As a side note: I was pretty excited about the MSP430 before I got excited about RISC-V. The MSP430 was probably the easiest instruction set to write an assembler and disassembler for, and because it’s almost a PDP-11 – with the perfect mix of post-increment instructions and PC-as-a-general-register – writing an ITC Forth was not only totally trivial, but rivals native code in speed. (ITC NEXT is on par with doing a call and return, if not faster.)
Oddly, even though MSP430 is totally CISC, I was able to take the MSP430 kernel and meta-compiler and rewrite them for RISC-V in no time – a day or two maybe.
- I just pushed the 2000th commit to the muforth GitHub repository!
- That commit includes support for remotely executing Forth code on a HiFive1, using the RISC-V-aware port of
openocdas a debug interface.
What this really means is that muforth can now do all of the following:
- assemble and disassemble RISC-V code (RV32IM only; currently missing the A and C extensions);
- compile assembler and Forth source code into a binary image;
- transfer that image to the target (a HiFive1); and
- interactively explore memory, and compose and execute code.
I won’t say “happy 2017” because we now live in a strange time of hacked elections and dire futures. With luck the year will improve as it goes along – but events continue to suggest otherwise. I’m going to try to stay busy working on muforth, regardless of the fraught political situation.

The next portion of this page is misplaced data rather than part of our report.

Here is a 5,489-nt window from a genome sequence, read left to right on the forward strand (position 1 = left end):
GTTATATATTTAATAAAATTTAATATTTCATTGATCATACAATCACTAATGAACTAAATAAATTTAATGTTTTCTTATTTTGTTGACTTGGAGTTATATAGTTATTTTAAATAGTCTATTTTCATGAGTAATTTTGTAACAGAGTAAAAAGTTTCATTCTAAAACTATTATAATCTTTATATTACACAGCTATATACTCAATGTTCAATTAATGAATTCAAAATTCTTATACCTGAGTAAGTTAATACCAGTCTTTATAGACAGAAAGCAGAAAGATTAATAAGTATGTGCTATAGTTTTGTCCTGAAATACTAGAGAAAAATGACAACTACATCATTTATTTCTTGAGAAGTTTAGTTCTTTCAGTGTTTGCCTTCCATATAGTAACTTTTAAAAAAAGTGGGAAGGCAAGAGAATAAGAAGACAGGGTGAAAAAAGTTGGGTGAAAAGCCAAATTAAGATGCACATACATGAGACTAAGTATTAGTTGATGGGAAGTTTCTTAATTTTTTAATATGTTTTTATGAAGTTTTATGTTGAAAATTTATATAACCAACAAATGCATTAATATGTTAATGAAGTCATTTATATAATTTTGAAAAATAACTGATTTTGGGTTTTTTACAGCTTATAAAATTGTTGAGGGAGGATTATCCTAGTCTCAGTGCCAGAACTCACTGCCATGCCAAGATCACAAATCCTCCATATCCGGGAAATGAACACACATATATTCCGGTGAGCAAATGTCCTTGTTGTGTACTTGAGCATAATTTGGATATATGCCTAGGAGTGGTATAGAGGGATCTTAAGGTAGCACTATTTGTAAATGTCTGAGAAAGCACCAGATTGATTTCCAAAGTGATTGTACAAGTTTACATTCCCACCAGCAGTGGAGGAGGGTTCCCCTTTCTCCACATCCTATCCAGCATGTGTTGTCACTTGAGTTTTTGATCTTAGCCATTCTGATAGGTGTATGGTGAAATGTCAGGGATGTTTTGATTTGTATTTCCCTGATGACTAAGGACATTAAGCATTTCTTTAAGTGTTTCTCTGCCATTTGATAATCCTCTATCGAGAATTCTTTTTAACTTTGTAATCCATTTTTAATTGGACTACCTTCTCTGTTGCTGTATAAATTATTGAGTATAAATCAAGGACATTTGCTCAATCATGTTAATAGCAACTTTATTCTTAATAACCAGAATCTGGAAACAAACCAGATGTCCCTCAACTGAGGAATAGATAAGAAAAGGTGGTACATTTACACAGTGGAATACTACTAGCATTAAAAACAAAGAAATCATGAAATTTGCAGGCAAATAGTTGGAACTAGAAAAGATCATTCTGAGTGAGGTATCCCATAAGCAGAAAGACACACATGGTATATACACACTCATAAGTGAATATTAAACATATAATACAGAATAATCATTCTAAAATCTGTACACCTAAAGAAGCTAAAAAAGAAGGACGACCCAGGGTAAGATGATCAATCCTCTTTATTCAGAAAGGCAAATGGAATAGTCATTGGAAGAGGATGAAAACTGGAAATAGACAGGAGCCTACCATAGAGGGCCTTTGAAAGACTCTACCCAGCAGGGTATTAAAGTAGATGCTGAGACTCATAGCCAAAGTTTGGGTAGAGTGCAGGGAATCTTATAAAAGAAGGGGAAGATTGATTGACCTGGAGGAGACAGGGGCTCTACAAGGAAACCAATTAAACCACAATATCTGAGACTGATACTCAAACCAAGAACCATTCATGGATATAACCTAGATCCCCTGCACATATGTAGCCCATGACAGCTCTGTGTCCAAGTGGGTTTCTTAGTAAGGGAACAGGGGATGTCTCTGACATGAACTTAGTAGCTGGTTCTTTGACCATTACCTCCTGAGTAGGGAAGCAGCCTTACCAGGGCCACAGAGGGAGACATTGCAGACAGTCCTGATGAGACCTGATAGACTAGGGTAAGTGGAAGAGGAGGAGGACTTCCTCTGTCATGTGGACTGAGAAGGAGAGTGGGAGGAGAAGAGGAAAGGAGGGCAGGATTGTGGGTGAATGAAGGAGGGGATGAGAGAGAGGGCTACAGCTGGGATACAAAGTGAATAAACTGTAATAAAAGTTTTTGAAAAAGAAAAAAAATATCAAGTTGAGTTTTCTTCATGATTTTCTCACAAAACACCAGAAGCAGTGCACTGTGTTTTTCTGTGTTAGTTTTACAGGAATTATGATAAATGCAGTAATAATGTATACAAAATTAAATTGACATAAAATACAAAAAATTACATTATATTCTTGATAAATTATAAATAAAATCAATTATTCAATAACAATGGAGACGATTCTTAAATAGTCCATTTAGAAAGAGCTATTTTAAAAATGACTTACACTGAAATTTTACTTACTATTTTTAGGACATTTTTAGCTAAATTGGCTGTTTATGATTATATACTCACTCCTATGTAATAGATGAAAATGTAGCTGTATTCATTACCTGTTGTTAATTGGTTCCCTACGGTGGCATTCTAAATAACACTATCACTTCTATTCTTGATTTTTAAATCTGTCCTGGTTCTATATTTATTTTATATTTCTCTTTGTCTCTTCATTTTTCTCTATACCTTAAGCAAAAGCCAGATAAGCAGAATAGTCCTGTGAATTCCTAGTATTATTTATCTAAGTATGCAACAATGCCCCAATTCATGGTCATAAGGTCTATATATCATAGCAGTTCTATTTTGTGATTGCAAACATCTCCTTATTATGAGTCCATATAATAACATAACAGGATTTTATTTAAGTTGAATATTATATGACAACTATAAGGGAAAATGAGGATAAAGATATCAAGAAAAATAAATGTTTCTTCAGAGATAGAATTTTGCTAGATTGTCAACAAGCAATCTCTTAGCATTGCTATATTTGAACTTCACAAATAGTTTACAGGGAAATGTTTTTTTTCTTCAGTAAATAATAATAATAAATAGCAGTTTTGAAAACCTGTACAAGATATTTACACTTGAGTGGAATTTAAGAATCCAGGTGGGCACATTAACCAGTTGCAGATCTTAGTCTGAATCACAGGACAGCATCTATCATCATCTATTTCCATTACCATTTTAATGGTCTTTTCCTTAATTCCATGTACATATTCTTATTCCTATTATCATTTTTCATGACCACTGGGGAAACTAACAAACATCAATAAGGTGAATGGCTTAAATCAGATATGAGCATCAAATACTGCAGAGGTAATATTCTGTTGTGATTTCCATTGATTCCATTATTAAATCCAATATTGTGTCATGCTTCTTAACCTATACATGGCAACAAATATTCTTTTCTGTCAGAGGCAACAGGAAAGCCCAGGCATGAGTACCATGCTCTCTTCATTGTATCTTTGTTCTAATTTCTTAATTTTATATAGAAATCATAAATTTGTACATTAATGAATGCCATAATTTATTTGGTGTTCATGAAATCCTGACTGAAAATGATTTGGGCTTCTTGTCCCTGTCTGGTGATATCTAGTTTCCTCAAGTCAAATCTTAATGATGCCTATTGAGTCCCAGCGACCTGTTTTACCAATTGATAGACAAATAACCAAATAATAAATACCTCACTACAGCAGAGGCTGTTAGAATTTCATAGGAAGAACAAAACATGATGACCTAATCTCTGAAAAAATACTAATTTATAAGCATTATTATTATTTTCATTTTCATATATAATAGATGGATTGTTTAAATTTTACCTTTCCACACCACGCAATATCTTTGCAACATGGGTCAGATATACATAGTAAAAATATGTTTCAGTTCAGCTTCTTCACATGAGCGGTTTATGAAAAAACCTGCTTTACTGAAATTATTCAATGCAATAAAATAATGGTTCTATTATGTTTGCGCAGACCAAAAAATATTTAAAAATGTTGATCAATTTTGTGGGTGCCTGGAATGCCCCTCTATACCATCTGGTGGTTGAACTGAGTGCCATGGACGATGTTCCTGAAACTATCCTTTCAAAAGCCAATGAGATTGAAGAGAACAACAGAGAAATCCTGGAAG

I’ve been working steadily on tweaks and fixes to the MSP430 target compiler. It is complete enough now to target compile Forth code, and do pretty featureful remote (tethered) execution on the target. There are a few things missing from the MSP430 Forth kernel – multiply and divide for example – so there is work to be done there.
And there is little to no documentation – other than the Git commit log (where I often wax prolix) – so getting started can be a challenge. Maybe I need a forum? But perhaps I should wait until there are more than two users... ;-)
If you haven’t been following the story, RISC-V (say “risk five”), a new computer architecture developed at UC Berkeley, aims to turn the world of computer architecture – and hopefully computing – on its head.
Originally developed for teaching and research, RISC-V is now taking on the world of commercial silicon. The founders of the project – Krste Asanović, Yunsup Lee, and Andrew Waterman – have spun off a company – SiFive – that aims to make developing custom RISC-V silicon easy and (relatively) inexpensive. (One neat thing about the architecture is its built-in support for instruction set extensions and custom co-processors.)
This talk by Krste Asanović is a great introduction to RISC-V: